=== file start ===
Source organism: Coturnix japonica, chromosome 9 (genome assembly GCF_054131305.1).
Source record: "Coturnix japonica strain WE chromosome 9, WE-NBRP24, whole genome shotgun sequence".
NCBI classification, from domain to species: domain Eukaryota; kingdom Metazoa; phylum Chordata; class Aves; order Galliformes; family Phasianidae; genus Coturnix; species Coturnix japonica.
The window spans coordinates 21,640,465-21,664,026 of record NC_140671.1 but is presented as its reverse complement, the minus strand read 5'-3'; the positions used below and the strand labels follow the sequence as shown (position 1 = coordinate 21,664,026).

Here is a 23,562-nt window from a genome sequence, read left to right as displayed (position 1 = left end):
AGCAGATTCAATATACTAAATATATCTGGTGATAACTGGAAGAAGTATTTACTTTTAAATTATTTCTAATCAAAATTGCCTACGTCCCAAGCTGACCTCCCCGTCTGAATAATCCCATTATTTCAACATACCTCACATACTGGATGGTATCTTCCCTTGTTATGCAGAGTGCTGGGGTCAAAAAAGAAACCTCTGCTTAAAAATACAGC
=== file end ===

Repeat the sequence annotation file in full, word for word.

Source organism: Coturnix japonica, chromosome 9 (genome assembly GCF_054131305.1).
Source record: "Coturnix japonica strain WE chromosome 9, WE-NBRP24, whole genome shotgun sequence".
NCBI classification, from domain to species: domain Eukaryota; kingdom Metazoa; phylum Chordata; class Aves; order Galliformes; family Phasianidae; genus Coturnix; species Coturnix japonica.
The window spans coordinates 21,640,465-21,664,026 of record NC_140671.1 but is presented as its reverse complement, the minus strand read 5'-3'; the positions used below and the strand labels follow the sequence as shown (position 1 = coordinate 21,664,026).

Here is a 23,562-nt window from a genome sequence, read left to right as displayed (position 1 = left end):
AGCAGATTCAATATACTAAATATATCTGGTGATAACTGGAAGAAGTATTTACTTTTAAATTATTTCTAATCAAAATTGCCTACGTCCCAAGCTGACCTCCCCGTCTGAATAATCCCATTATTTCAACATACCTCACATACTGGATGGTATCTTCCCTTGTTATGCAGAGTGCTGGGGTCAAAAAAGAAACCTCTGCTTAAAAATACAGC